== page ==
Amy Schumer & Blake Lively Call Out Girls Magazine for Its Sexist BS & It's a Start

Amy schumer and Blake lively speak out about Girl's Magazine

Feminists everywhere flipped when they got wind of the cover of September's issue of Girls' Life magazine -- especially after seeing it compared to the cover of Boys' Life magazine in a side-by-side image that went viral just a few weeks ago. It made it painfully obvious just how sexist society still is, and while Amy Schumer may be a little late to the conversation, I think if Schumer's hard "NO" is any indication of her feelings toward the ad, she may agree with my aforementioned sentiment. 


Yep, Amy kept it short and sweet with her Instagram caption while posting the side-by-side image of the magazines to her account. Celebrities like Blake Lively and Katie Holmes went on to repost the image with their own, equally appalled sentiments.

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A photo posted by @amyschumer on

Lively's caption read, "Wow. @amyschumer I second that emotion. Ladies, let's not let this happen anymore..." while Holmes hashtagged the image #ThisNeedsToChange. 

We often get to see this display of the media pitting women against themselves, their own self-worth, and their own sense of confidence with misogynistic images -- and deep down we know that those ads, no matter which demographic they're intended for, harm all women alike. However, it might be easier to brush them off in magazines with an adult demographic -- that is, until you see the blatantly sexist attitude that plagues women's magazines infiltrating young girls' magazines, as well.

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In its entirety, that cover discounted young women everywhere -- from their beauty to their brains. It implied that the girl reading it was somehow less beautiful by pushing tips on how to "wake up pretty" alongside a model's face full of makeup; the cover didn't seem to offer women any solid main stories on how to "explore their future" outside of makeup or even how to be both beautiful and brilliant. (One quick aside to aiming for all As didn't quite cut it.) The only message that the cover did manage to convey (especially compared to the other magazine, which is a free publication for Boy Scouts members and not affiliated with Girls' Life mag) was that men are held to a higher standard as far as their ambition than women are, and that that standard has absolutely nothing to do with their looks.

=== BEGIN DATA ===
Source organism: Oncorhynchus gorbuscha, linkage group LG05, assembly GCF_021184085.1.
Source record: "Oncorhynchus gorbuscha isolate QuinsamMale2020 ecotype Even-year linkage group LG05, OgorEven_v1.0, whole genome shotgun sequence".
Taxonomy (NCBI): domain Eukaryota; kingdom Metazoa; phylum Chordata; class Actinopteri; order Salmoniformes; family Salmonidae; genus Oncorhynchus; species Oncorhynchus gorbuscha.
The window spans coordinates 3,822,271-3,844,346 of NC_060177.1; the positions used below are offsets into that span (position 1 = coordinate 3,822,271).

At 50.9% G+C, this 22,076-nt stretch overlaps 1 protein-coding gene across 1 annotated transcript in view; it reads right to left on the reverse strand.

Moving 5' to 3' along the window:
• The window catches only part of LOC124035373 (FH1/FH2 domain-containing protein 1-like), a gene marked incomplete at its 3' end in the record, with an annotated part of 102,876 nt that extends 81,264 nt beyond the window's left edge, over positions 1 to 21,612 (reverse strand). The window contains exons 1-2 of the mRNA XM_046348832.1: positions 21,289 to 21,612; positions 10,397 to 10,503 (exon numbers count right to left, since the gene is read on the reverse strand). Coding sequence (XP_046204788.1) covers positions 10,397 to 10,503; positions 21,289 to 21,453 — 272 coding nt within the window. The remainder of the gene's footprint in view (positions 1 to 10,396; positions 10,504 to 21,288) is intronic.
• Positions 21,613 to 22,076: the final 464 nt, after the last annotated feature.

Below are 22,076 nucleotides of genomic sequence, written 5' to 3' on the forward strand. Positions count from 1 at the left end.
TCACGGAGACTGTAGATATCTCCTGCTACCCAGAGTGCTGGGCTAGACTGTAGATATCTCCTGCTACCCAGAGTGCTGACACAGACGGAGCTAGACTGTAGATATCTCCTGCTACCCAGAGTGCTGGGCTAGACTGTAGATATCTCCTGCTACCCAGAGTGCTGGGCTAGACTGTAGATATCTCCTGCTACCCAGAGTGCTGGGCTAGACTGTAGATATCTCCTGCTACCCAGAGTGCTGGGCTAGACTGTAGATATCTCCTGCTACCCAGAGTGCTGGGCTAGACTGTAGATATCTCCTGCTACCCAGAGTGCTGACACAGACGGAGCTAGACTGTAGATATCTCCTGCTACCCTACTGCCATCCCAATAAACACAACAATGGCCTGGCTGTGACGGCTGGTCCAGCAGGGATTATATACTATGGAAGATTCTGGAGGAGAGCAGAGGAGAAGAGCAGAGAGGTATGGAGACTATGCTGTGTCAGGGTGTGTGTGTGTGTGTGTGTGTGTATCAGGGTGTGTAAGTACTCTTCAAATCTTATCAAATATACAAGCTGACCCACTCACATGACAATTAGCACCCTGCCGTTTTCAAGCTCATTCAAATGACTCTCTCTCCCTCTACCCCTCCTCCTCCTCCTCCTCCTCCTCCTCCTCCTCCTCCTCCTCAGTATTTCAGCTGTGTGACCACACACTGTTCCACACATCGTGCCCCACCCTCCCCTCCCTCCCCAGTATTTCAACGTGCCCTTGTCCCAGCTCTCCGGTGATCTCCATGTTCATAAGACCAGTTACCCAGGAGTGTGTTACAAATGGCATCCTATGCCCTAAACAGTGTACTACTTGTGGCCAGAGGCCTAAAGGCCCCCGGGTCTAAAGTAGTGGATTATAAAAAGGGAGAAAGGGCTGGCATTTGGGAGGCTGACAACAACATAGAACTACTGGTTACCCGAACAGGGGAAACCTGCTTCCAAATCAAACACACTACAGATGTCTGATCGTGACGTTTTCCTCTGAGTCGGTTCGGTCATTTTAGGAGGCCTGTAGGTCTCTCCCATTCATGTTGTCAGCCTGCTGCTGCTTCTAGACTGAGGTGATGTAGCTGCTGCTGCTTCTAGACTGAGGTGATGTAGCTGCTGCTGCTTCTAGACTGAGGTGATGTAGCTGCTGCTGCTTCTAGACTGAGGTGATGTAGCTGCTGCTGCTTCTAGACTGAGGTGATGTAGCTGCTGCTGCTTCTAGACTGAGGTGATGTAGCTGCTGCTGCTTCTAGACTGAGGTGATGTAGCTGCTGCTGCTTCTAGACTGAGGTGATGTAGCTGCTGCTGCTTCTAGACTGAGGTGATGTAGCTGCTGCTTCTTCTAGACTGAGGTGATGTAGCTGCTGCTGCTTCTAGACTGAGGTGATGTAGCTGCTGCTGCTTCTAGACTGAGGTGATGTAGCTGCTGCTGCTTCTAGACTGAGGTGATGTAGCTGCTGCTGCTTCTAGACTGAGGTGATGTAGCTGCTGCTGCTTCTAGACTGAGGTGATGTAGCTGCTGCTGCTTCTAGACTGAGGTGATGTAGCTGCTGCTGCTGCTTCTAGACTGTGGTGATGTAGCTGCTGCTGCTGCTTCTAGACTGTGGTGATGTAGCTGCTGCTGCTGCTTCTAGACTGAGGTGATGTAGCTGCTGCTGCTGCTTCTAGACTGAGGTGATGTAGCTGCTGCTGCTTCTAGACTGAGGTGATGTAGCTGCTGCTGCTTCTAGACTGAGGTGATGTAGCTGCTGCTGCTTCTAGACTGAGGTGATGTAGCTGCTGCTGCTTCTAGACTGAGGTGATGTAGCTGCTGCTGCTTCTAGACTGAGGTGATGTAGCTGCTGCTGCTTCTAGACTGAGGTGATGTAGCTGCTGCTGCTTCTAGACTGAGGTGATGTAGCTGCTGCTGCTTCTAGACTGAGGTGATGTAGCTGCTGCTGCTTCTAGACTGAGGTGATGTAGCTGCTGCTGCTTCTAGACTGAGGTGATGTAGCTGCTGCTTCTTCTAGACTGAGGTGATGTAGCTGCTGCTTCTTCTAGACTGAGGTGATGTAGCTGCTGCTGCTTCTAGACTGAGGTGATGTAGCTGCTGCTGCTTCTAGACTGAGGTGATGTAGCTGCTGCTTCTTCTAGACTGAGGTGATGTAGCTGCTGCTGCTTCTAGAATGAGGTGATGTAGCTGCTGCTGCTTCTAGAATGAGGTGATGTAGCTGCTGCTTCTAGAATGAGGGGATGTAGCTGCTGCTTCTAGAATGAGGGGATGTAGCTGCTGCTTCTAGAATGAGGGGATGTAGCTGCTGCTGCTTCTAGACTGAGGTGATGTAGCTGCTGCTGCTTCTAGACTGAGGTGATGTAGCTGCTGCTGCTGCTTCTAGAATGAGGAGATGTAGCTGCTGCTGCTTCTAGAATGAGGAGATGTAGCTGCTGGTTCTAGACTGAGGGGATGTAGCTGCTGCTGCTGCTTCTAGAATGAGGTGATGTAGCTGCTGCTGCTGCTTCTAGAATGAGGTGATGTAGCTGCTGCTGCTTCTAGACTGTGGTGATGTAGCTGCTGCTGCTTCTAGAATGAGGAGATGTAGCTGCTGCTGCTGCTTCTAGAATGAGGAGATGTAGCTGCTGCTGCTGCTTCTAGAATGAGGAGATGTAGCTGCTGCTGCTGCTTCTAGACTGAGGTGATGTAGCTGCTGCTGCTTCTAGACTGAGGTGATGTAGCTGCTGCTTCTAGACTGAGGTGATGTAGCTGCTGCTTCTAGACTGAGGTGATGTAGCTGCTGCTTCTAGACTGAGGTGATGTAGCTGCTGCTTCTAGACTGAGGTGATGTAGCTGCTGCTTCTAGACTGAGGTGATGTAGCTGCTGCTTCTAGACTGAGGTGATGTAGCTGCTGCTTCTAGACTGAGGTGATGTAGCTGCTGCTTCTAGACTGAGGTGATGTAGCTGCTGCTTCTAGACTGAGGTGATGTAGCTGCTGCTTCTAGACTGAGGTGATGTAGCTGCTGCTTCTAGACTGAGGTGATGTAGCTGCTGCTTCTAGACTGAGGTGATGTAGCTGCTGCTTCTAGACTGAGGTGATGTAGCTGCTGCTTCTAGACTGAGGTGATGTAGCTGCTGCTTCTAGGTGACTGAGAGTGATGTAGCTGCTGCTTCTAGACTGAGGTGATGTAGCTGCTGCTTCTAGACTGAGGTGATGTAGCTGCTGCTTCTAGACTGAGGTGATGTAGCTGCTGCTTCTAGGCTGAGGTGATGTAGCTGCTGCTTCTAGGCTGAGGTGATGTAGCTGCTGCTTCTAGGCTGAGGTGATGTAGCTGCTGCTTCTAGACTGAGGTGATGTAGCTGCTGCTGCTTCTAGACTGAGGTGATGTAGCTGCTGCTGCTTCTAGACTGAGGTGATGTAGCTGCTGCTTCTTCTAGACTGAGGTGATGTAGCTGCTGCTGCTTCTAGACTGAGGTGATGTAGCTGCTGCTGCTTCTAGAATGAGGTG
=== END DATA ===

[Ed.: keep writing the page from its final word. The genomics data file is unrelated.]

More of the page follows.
But, it's simple. No matter how complex we like to make the issue of body shaming or general sexism -- it's so simple. Media is a reflection of us (the people and what we want), whether it be intentional or otherwise. So with that said, we as consumers have far more control than we'd like to admit -- and yet we haven't been as successful as we'd like in turning things around.

Although I'm personally grateful for celebrities' speaking out against this double standard, there are others who feel that this isn't enough. Some of them feel that to truly change this attitude, these very women speaking out must begin to align their words with their actions by not partaking in the same kind of magazine shoots that only focus on fashion, beauty, and celebrity gossip. One Instagram user candidly addressed the celebrity trio in a comment on Katie's post: 

With all due respect, I think all three of you are helping them do this. You all are often on the covers of such magazines which cover makeup, fashion and gossip. If you took a stand and stopped taking those interviews, maybe things will start changing.

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And you know what? I get it, but here's the thing...

I think we ought to cut celebs a little slack. At the end of the day they're only human. Being in the spotlight doesn't somehow grant them a great source of wisdom. They too must develop a sense of self-love before they can speak and act on behalf of an entire generation of young women. That's not to say that they don't, but we all know these things are easier said than done -- even if you are aware that many others are looking to you as an example. 

So from this moment on, I think it's best that we make this all of our problem instead of placing the weight of the responsibility on one particular group. The truth is that it's a process, though, to change how an entire group of people may feel about themselves. It isn't something that can be done overnight.


Images via Xavier Collin/Image Press/Splash; CATS / Splash News

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